Teaching Your Toddler About Body Parts

Toddler girl in the bathtub.

Long before giving the dreaded teenager talk about sex, you’ll have to explain about all the body parts. This basic lesson is important for kids so they can explain if something hurts and start to learn about how their bodies work. Begin teaching your little one about his or her body by following these tips:

Choose your language 

We don’t mean literally select English, Chinese, Spanish or another language to teach your child about bodies. We’re referring to deciding how you’re going to talk about parts. Do you want to call the stomach the tummy, for example? What about the genitals, will they be penis and vagina, private parts or something more silly and colloquial? Talk with your partner about how you wish your little one to talk about his or her body before starting.

Play a game

The Simon Says game isn’t just a frustrating way for elementary school teachers to trick kids into messing up. This activity can be really helpful for kids learning about the parts of the body. Consider playing it at home when your children start grasping arms, legs, head, stomach, feet, hips and more. You can even do a face-only version, with Simon only talking about touching the nose, ears, eyes, tongue, cheeks, eyebrows, teeth, lips and chin. Phew! That’s a lot of words to learn!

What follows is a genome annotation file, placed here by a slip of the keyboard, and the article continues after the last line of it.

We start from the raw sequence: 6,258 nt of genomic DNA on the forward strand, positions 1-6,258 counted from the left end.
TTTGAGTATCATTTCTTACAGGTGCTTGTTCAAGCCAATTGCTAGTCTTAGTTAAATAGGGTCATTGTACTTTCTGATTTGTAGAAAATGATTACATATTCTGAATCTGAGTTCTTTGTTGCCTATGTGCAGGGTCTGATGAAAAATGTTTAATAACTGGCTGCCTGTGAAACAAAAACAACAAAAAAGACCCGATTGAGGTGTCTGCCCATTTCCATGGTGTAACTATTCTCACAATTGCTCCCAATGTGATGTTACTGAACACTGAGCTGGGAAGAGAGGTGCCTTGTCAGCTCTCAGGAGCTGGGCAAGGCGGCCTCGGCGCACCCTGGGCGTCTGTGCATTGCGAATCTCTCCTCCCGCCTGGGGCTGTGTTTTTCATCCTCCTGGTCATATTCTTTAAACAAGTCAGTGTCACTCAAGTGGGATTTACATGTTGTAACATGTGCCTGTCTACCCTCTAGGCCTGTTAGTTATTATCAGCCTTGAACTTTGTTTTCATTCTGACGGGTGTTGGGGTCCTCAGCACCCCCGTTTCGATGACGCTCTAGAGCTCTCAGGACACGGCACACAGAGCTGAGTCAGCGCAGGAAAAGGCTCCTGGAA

Happy lvoing young african mother having fun with her baby and smile at home.

“Pointing to the body part solidifies the name.”


The best way to help kids connect body part words with the actual thing is to point. When you say arm, point to your arm. Then, gesture to your child’s arm. Have him or her point to his or her own arm and then to yours. As your child advances and knows all the terms, play silently as you point to a body part and have the child speak its name aloud. You can even do this as you walk through the park or use the dog or cat as an anatomy lesson. This also teaches that people aren’t the only thing that have these body parts.

Talk about what they do 

It’s not just important for your toddlers to be able to name their arms. They have to know what arms do! Discuss the uses of the body parts while you teach them. This information will help the children connect the name with its function, solidifying both in their minds. Ask, “What helps you walk?” to which your children should say, “My feet and legs!” Or, “What helps you through the ball?” which should earn a reply of, “My hands and arms!” This can be a fun game to play wherever you go when matched with any movement from sitting down to running, drawing and talking.

Don’t forget the little things

Body parts are often thought of as larger pieces like the extremities, head and torso. However, don’t forget the face, too! Smaller parts of the body such as the belly button, toenails, fingers and earlobes are harder to memorize and may be best for kids who are a little older, like age 4-5.